So why are able-bodied people so focused on healing us, on being inspired by us? Why is a non-life-threatening disability something to be “overcome” in their minds? It comes down to a pervasive, ever-present twinge of low-level terror. Think of ableism in terms of racism, sexism, or homophobia for a second: no white Klansman ever has to worry that one day a car will hit him and, oh Jesus, he’ll be Black for the rest of his life. No chauvinist politician ever has nightmares about growing breasts as the result of a stroke. Fred Phelps doesn’t have to fear the phenomena of watching too many episodes of Glee and becoming gay, though he probably does regardless. But every able-bodied person knows, deep down, that they will either die able-bodied or become disabled within their lifetimes. This gives disability relations a fear/pity dichotomy, a karmic El Nino, if you will, that other forms of discrimination don’t have. Most of the people who talk to me slowly in the grocery store, or avoid asking me any questions they have about my disability, are governed, whether they know it or not, by a need to treat the disabled with as much condescending sugar as possible, hoping to delay the same “terrible”” fate for themselves. If it all happens for a reason, it doesn’t have to happen to them. It gets to the point where sometimes, I’ll go to make a bowl of cereal or check out a book from the library, and it appears as if I’m the only one not reading from a Seinfeld script. I don’t care if you intimately know a disabled person, you’ll fall into the able-bodied molasses pit from time to time. I’m not interested in shaming you for that: I’m interested in figuring out why the molasses pit got there in the first place, and how we can make it leave us alone.
Don’t let yourself believe that this armed robbery of disabled people’s autonomy doesn’t have consequences. 70% of people, when asked about intercourse by the UK’s Observer newspaper, admitted they would not have sex with any physically-disabled person. Again, peering into an alternate universe where that statistic was about Black people or Jewish people or Muslims, we would be talking about this. We would be alarmed, and begin to look at which societal structures are failing us, and what kind of stories we’re being told about these people. But in our universe, the one where this statistic is about the disabled, the first time you’re hearing about it is from a seventeen-year-old comedian, rather than, say, CNN or in our fiction. I can’t overstate how incrediblydistressing it is that I’m apparently the most qualified, and probably first, person to tell you these things. I can barely be trusted to put on pants in the morning, but here we are. This is probably the point where you agree that disability discrimination is a huge, invisible problem, but it looks so complicated and multifaceted that you feel like it’s impossible to solve. In one respect, you’re right, but let me try to boil it down for you with a little analogy. (If the person next to you has fallen asleep by now, my bad. Bump them or something, if it isn’t too much trouble, because coming up is The Important Part).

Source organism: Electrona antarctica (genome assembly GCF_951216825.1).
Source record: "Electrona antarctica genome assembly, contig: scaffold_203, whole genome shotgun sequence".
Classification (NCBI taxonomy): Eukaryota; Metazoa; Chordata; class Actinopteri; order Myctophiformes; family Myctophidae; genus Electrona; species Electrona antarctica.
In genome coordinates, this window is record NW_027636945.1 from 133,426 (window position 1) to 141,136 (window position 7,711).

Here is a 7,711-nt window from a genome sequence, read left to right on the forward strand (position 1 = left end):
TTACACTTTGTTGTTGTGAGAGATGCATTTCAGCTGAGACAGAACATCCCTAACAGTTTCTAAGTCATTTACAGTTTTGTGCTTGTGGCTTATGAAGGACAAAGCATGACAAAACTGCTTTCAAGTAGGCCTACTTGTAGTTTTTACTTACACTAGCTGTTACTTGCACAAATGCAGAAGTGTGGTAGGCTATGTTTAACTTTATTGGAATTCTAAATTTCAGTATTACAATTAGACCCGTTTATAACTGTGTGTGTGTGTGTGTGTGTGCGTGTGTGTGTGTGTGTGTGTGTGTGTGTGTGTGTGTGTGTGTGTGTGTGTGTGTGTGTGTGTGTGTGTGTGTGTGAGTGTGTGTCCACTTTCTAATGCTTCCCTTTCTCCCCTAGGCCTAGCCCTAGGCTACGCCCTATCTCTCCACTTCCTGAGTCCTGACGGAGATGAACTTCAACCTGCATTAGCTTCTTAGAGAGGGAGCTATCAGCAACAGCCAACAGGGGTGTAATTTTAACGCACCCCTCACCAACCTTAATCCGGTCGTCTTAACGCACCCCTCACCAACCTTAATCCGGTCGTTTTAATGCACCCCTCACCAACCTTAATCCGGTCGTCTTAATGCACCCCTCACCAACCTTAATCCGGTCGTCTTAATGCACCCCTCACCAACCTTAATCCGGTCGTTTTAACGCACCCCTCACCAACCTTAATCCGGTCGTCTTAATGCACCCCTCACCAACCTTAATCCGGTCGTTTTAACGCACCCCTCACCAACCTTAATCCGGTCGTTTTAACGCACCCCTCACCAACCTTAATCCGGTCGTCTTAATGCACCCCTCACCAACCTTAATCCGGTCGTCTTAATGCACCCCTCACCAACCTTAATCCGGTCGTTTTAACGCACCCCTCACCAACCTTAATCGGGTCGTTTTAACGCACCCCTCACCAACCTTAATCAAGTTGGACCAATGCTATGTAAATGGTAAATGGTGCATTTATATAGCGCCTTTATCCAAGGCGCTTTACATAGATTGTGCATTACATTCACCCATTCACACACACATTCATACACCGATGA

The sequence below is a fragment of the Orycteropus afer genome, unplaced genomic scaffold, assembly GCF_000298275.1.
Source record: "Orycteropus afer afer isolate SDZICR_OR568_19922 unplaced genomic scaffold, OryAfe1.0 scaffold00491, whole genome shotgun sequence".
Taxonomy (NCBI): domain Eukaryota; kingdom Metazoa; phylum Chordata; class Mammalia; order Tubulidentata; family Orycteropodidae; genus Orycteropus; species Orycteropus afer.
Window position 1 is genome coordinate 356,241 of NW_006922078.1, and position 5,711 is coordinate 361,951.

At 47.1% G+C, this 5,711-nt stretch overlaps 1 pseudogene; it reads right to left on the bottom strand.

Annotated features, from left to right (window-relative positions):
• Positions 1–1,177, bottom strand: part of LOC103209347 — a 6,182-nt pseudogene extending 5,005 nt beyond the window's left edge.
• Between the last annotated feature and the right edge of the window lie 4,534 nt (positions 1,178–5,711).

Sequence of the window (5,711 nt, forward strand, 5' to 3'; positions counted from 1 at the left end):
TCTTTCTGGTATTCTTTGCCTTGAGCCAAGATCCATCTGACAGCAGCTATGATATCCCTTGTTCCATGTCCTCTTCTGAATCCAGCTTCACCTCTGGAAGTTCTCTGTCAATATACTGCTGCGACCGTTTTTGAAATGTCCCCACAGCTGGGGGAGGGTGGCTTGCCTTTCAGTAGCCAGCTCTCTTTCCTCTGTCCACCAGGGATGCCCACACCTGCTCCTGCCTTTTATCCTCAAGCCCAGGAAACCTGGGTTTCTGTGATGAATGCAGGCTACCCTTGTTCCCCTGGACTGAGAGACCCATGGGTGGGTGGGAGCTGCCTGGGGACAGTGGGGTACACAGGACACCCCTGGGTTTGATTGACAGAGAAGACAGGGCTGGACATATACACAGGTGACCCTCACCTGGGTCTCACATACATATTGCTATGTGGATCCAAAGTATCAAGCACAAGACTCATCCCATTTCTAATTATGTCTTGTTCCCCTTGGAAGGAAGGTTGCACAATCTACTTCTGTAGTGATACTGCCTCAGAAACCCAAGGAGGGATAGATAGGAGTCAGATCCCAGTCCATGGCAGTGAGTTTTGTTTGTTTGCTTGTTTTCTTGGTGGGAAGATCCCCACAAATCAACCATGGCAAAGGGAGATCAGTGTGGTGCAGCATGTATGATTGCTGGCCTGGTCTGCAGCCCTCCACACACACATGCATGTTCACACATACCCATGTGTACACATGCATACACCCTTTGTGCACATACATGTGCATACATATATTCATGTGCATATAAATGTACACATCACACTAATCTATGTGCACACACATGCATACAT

Imagine that a farmer, hoping to further his business, buys himself a dozen beautiful Hawaiian pineapple trees. A week later, he’s back in the store, complaining that the seeds are defective. It’s only after a solid hour of conversation with the clerk that he realizes how dumb it was to plant them on the polar ice caps. We, or frankly,y’all, need to change where we view the source of disability in our society. It is relatively easy, after seventeen years, to live with cerebral palsy. It’s almost impossible to live with cerebral palsy in 21st century America. A few months back, my Mom came home practically breathless, having read a story in the Dispatch about how the city of Columbus has rolled out its first wheelchair accessible cab. I would’ve been absolutely thrilled if that story was written in 1950, but it’s now 2013. It’s like hearing that a school an Alabama held their first racially integrated prom. Good job, I guess? I don’t think it’s unreasonable at all to require all cabs and buses, paid for with the tax dollars of every American, some of whom are disabled, to be accessible. All public buildings, including the ones I’ll help pay for, ought to follow suit. If a business expects me to pay them, I better be able to fit through their aisles and get my chair comfortably into their restrooms. If television shows want my viewership, they better depict my people in a way that couldn’t be set to Sarah McLachlan’s music. If superhero movies want me to pay for a movie ticket, they have to stop healing every disabled character they have. And if politicians want my vote, they need to stop holding what they call my “entitlements” for ransom. I need my humanity.
The defect is not in the pineapple. It’s obviously.in the tundra. But I can’t change the tundra, not alone, because I didn’t put it there in the first place. You need to learn how to have a rational, scientifically-based conversation about disability that isn’t here for your benefit. And you need to learn it quickly, because we’re not going any slower. It all seems very complicated to you, I suppose, but the first step is easy. Somewhat fittingly, it’ll sound like a joke, but I’m serious: after you leave this room, find your nearest disabled person, whether they be a brother or uncle or sister or friend, whether they be 22 or 92, and take them to a bar. Thank you.
To hear more about Justin go to his blog at http://justinmartinwrites.tumblr.com/